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Diversity & inclusion is at the heart of everything NERD does, so the film was shot across South Africa due to its offering of genuinely diverse communities. Kyla met with local people, filming their personal stories that reveal how Facebook Lite keeps them fully connected. This method was the only way to keep our film authentic. Kyla explains how themes of motherhood and love bring magic to the equation and how the strong human desire to be connected runs throughout the film. 

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Milana, the Executive Producer at NERD, elaborates: “This project touched a few people from the team personally. For me, it was important to find the right talent for our agency & brand, and I couldn’t imagine a better person for it, as Kyla wants to keep the story authentic and relatable.

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During the early production stages, a province in South Africa was hit by intense flooding. Kyla explains:  “It was something out of our control but also a reminder of how crucial communication platforms are for communities at all times.”

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Milana added: “You have to love what you’re doing to be able to communicate these stories and take every challenge as an advantage. The agency was one of the most collaborative clients, easygoing and trusting. Everything just came together perfectly.”

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Rather than an off-the-shelf library track, Kyla felt that the music should be bespoke and carefully crafted in synergy with the film’s visuals. “Something curated and made specifically for the project always elevates it and brings a real feeling of humanity into the work.”

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Kyla added: “NERD Productions follows the path of diversity and inclusion in valuing and representing a vast range of carefully selected directors, illustrators and photographers. Milana and the NERD team champion the D&I space needed in our time. 

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It is so important and amazing at the same time when you can use your craft and talent to work on something like a story about under-represented communities. I am proud to say that Kyla was the person who directed this, someone who can dive deep into the brief and show real people as Kyla did.” added Milana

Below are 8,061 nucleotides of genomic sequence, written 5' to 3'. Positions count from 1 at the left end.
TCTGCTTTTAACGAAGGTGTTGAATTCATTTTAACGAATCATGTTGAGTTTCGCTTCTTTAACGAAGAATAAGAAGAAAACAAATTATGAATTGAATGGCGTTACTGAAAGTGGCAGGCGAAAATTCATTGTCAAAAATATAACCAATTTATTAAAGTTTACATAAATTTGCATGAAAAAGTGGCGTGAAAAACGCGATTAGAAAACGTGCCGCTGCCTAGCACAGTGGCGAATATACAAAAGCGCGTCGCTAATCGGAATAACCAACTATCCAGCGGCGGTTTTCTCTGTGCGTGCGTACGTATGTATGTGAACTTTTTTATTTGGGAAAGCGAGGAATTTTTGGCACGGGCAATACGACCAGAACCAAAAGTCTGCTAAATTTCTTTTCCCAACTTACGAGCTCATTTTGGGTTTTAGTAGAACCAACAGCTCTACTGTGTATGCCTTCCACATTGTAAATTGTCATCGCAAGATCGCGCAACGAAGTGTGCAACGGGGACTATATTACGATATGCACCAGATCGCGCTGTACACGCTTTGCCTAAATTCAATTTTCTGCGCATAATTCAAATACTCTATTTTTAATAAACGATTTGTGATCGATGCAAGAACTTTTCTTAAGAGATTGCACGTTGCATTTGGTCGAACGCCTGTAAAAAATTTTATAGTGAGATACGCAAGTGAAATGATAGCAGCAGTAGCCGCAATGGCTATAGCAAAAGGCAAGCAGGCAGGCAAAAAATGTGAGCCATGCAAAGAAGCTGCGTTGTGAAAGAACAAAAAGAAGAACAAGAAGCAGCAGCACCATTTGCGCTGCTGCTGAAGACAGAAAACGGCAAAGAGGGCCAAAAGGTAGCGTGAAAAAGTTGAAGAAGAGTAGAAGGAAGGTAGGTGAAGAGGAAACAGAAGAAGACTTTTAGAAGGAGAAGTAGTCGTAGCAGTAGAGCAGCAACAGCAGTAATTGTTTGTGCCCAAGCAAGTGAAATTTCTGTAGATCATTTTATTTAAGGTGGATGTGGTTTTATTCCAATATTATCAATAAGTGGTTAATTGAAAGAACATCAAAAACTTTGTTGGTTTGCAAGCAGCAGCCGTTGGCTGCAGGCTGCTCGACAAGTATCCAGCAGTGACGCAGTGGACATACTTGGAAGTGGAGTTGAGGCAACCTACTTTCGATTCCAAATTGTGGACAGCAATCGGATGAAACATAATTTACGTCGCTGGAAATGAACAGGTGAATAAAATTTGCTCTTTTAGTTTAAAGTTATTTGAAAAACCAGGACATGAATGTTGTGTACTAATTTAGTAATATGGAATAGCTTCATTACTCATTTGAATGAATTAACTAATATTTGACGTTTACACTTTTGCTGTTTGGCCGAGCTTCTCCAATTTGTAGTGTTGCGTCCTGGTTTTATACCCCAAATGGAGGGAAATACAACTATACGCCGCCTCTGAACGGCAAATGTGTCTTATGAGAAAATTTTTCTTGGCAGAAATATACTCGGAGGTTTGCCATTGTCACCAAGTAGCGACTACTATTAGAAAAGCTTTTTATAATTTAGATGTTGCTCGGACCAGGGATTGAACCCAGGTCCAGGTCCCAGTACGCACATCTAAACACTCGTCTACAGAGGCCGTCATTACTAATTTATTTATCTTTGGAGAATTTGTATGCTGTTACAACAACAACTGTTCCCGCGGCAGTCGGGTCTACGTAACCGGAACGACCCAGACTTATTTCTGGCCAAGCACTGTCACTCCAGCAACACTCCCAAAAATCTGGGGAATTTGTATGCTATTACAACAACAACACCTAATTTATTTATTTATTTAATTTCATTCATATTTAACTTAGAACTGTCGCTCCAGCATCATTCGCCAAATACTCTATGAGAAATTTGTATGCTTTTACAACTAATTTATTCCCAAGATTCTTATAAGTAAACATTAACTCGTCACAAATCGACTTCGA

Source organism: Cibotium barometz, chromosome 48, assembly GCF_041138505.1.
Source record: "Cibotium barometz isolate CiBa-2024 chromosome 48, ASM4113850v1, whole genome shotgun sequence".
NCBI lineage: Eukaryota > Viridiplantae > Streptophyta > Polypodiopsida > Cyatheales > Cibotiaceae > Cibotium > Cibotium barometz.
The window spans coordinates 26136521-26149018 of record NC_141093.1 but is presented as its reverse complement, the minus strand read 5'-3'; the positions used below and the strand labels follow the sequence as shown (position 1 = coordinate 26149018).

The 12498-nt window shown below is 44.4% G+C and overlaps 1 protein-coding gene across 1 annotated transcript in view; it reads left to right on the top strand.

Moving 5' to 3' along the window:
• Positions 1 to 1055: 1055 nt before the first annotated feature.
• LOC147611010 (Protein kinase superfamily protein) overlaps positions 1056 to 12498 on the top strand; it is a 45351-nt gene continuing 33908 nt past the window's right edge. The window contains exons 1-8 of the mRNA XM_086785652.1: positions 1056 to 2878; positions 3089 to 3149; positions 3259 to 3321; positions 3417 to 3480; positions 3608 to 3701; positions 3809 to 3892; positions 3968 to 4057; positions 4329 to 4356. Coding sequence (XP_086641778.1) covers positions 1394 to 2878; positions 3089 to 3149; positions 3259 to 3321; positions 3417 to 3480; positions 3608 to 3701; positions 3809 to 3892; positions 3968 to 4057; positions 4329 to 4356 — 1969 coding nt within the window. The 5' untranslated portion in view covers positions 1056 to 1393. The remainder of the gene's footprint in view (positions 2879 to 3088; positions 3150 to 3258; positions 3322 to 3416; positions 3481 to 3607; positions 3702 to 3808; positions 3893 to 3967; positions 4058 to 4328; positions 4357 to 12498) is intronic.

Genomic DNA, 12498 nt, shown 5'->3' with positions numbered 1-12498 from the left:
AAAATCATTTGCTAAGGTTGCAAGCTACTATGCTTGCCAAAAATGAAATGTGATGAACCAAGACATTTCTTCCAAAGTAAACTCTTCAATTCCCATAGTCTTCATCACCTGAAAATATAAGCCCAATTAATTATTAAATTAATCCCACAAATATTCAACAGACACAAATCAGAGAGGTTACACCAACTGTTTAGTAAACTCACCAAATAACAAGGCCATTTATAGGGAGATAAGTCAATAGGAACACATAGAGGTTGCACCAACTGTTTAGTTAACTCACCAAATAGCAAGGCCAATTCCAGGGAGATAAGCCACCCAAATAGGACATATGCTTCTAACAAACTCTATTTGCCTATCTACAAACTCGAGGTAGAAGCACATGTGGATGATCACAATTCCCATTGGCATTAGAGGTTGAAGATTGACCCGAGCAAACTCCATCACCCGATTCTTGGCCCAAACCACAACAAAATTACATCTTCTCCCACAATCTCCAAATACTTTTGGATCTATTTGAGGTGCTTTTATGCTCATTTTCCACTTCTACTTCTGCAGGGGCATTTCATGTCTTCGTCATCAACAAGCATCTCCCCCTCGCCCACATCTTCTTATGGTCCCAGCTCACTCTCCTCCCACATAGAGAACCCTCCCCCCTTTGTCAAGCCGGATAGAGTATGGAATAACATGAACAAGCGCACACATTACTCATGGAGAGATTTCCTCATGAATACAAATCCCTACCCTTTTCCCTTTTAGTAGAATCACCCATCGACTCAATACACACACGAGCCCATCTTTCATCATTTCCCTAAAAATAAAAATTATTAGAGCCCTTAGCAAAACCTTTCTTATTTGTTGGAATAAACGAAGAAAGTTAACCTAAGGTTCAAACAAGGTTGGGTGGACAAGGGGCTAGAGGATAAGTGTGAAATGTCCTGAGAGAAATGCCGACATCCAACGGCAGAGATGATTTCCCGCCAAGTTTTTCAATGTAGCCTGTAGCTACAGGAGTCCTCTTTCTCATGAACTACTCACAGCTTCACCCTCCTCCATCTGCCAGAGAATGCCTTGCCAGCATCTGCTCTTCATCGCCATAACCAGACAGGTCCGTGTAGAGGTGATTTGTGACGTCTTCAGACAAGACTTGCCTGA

Watch Facebook Lite

The Art of Animation | PALOMA

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NERD Productions team sat down with a director duo Paloma to talk all things animation, their inspiration, favourite work and the concept of less is more!

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We had a great chat with both Alicja and Lucas and we can’t wait for you to dive deep into their world!

How did you fall in love with animation?

Lucas: Spending summers in Catalunia as a kid, I was lucky to watch lots of animated movies. Having a background in graphic design, I was always surrounded by people who were interested in animation and naturally, it became something that I wanted to do. I wanted things to move 😀

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Alicja: My background was in fine arts and liked to draw. I didn’t know much about animation, that’s when I went to do my Bachelor’s degree at Kingston in Animation and Illustration. I was convinced I would stick to illustration. However, in the second year of Uni we had to choose and I was so confused as to what to pick, sleepless nights and my gut helped me to choose the right path and go for animation. Once I made my decision I started feeling like the fish in the sea.

Tell us about the animation project that kick-started your career?

Lucas: I was working at the animation company and building a wider portfolio for myself. All of a sudden a producer contacted me with an offer to work on a TV show with an incredible story. It was 6 months of all ink illustration/kinetic animation and I worked on it with my wife. This became my first award-winning project that opened a lot of doors!